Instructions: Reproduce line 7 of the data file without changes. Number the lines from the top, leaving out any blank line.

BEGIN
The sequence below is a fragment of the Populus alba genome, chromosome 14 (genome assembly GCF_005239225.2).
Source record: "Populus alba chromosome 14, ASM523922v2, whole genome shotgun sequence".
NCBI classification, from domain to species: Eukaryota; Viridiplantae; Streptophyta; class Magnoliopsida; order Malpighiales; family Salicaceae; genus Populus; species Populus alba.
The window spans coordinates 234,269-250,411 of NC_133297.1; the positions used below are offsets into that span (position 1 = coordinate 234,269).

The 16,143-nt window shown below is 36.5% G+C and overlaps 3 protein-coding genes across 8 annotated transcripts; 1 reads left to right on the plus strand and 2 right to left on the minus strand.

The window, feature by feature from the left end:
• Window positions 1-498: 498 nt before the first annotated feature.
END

• Window positions 1-498: 498 nt before the first annotated feature.